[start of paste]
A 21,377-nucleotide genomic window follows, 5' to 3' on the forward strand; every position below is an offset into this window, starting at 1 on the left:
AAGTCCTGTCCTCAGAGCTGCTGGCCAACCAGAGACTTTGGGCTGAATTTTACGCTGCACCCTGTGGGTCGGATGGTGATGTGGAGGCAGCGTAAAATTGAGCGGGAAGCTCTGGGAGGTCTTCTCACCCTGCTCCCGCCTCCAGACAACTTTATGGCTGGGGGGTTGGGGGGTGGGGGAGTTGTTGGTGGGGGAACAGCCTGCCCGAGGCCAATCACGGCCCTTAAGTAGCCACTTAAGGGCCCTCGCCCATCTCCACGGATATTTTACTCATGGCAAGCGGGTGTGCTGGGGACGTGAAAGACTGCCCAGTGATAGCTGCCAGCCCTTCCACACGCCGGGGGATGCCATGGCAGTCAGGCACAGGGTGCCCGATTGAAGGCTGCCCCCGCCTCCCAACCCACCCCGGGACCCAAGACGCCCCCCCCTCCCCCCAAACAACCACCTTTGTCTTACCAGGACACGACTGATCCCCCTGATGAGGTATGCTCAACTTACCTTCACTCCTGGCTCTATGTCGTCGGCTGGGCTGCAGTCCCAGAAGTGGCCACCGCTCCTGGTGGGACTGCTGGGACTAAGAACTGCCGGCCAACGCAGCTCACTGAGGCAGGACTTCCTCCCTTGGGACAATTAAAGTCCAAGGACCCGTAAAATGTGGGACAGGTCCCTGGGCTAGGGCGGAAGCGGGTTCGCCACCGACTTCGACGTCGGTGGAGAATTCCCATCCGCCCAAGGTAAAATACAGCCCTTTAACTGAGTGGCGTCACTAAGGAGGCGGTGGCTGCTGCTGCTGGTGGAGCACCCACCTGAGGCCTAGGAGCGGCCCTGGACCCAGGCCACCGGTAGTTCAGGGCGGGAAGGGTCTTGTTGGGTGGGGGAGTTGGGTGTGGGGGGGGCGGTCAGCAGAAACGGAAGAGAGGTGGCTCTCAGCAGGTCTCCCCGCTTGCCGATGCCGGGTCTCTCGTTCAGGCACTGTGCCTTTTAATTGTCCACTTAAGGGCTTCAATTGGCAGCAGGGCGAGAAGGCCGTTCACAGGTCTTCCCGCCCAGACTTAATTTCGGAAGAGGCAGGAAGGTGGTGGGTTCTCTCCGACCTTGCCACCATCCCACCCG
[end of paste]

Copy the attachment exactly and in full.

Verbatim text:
A 21,377-nucleotide genomic window follows, 5' to 3' on the forward strand; every position below is an offset into this window, starting at 1 on the left:
AAGTCCTGTCCTCAGAGCTGCTGGCCAACCAGAGACTTTGGGCTGAATTTTACGCTGCACCCTGTGGGTCGGATGGTGATGTGGAGGCAGCGTAAAATTGAGCGGGAAGCTCTGGGAGGTCTTCTCACCCTGCTCCCGCCTCCAGACAACTTTATGGCTGGGGGGTTGGGGGGTGGGGGAGTTGTTGGTGGGGGAACAGCCTGCCCGAGGCCAATCACGGCCCTTAAGTAGCCACTTAAGGGCCCTCGCCCATCTCCACGGATATTTTACTCATGGCAAGCGGGTGTGCTGGGGACGTGAAAGACTGCCCAGTGATAGCTGCCAGCCCTTCCACACGCCGGGGGATGCCATGGCAGTCAGGCACAGGGTGCCCGATTGAAGGCTGCCCCCGCCTCCCAACCCACCCCGGGACCCAAGACGCCCCCCCCTCCCCCCAAACAACCACCTTTGTCTTACCAGGACACGACTGATCCCCCTGATGAGGTATGCTCAACTTACCTTCACTCCTGGCTCTATGTCGTCGGCTGGGCTGCAGTCCCAGAAGTGGCCACCGCTCCTGGTGGGACTGCTGGGACTAAGAACTGCCGGCCAACGCAGCTCACTGAGGCAGGACTTCCTCCCTTGGGACAATTAAAGTCCAAGGACCCGTAAAATGTGGGACAGGTCCCTGGGCTAGGGCGGAAGCGGGTTCGCCACCGACTTCGACGTCGGTGGAGAATTCCCATCCGCCCAAGGTAAAATACAGCCCTTTAACTGAGTGGCGTCACTAAGGAGGCGGTGGCTGCTGCTGCTGGTGGAGCACCCACCTGAGGCCTAGGAGCGGCCCTGGACCCAGGCCACCGGTAGTTCAGGGCGGGAAGGGTCTTGTTGGGTGGGGGAGTTGGGTGTGGGGGGGGCGGTCAGCAGAAACGGAAGAGAGGTGGCTCTCAGCAGGTCTCCCCGCTTGCCGATGCCGGGTCTCTCGTTCAGGCACTGTGCCTTTTAATTGTCCACTTAAGGGCTTCAATTGGCAGCAGGGCGAGAAGGCCGTTCACAGGTCTTCCCGCCCAGACTTAATTTCGGAAGAGGCAGGAAGGTGGTGGGTTCTCTCCGACCTTGCCACCATCCCACCCG